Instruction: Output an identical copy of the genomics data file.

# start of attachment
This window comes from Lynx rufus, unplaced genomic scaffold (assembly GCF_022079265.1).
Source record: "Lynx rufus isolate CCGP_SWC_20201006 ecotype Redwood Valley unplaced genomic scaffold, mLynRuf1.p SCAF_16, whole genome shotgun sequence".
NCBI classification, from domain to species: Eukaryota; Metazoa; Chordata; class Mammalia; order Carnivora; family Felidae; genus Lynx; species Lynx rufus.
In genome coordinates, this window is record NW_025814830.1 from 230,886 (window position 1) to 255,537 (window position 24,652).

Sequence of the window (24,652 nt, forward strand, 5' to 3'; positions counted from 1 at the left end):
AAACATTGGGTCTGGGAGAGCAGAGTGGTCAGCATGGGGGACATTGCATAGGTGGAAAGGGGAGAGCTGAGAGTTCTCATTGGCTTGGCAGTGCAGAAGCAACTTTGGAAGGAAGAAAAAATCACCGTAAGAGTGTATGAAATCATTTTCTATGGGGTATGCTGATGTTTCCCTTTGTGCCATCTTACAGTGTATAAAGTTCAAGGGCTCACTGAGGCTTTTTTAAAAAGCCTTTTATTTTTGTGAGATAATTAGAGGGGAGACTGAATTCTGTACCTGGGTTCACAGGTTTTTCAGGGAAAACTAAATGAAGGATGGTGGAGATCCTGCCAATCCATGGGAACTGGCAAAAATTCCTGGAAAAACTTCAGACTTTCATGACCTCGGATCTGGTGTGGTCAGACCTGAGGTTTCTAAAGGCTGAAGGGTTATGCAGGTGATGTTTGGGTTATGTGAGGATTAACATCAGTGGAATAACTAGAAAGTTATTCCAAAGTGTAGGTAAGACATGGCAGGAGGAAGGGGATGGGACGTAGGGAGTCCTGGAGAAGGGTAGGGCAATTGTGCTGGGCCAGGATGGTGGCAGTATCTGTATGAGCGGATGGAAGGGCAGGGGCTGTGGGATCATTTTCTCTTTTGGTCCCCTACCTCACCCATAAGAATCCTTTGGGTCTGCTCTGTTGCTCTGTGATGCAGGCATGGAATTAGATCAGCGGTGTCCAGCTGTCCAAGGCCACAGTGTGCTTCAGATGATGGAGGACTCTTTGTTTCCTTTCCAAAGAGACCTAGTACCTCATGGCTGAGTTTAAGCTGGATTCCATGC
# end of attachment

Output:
This window comes from Lynx rufus, unplaced genomic scaffold (assembly GCF_022079265.1).
Source record: "Lynx rufus isolate CCGP_SWC_20201006 ecotype Redwood Valley unplaced genomic scaffold, mLynRuf1.p SCAF_16, whole genome shotgun sequence".
NCBI classification, from domain to species: Eukaryota; Metazoa; Chordata; class Mammalia; order Carnivora; family Felidae; genus Lynx; species Lynx rufus.
In genome coordinates, this window is record NW_025814830.1 from 230,886 (window position 1) to 255,537 (window position 24,652).

Sequence of the window (24,652 nt, forward strand, 5' to 3'; positions counted from 1 at the left end):
AAACATTGGGTCTGGGAGAGCAGAGTGGTCAGCATGGGGGACATTGCATAGGTGGAAAGGGGAGAGCTGAGAGTTCTCATTGGCTTGGCAGTGCAGAAGCAACTTTGGAAGGAAGAAAAAATCACCGTAAGAGTGTATGAAATCATTTTCTATGGGGTATGCTGATGTTTCCCTTTGTGCCATCTTACAGTGTATAAAGTTCAAGGGCTCACTGAGGCTTTTTTAAAAAGCCTTTTATTTTTGTGAGATAATTAGAGGGGAGACTGAATTCTGTACCTGGGTTCACAGGTTTTTCAGGGAAAACTAAATGAAGGATGGTGGAGATCCTGCCAATCCATGGGAACTGGCAAAAATTCCTGGAAAAACTTCAGACTTTCATGACCTCGGATCTGGTGTGGTCAGACCTGAGGTTTCTAAAGGCTGAAGGGTTATGCAGGTGATGTTTGGGTTATGTGAGGATTAACATCAGTGGAATAACTAGAAAGTTATTCCAAAGTGTAGGTAAGACATGGCAGGAGGAAGGGGATGGGACGTAGGGAGTCCTGGAGAAGGGTAGGGCAATTGTGCTGGGCCAGGATGGTGGCAGTATCTGTATGAGCGGATGGAAGGGCAGGGGCTGTGGGATCATTTTCTCTTTTGGTCCCCTACCTCACCCATAAGAATCCTTTGGGTCTGCTCTGTTGCTCTGTGATGCAGGCATGGAATTAGATCAGCGGTGTCCAGCTGTCCAAGGCCACAGTGTGCTTCAGATGATGGAGGACTCTTTGTTTCCTTTCCAAAGAGACCTAGTACCTCATGGCTGAGTTTAAGCTGGATTCCATGC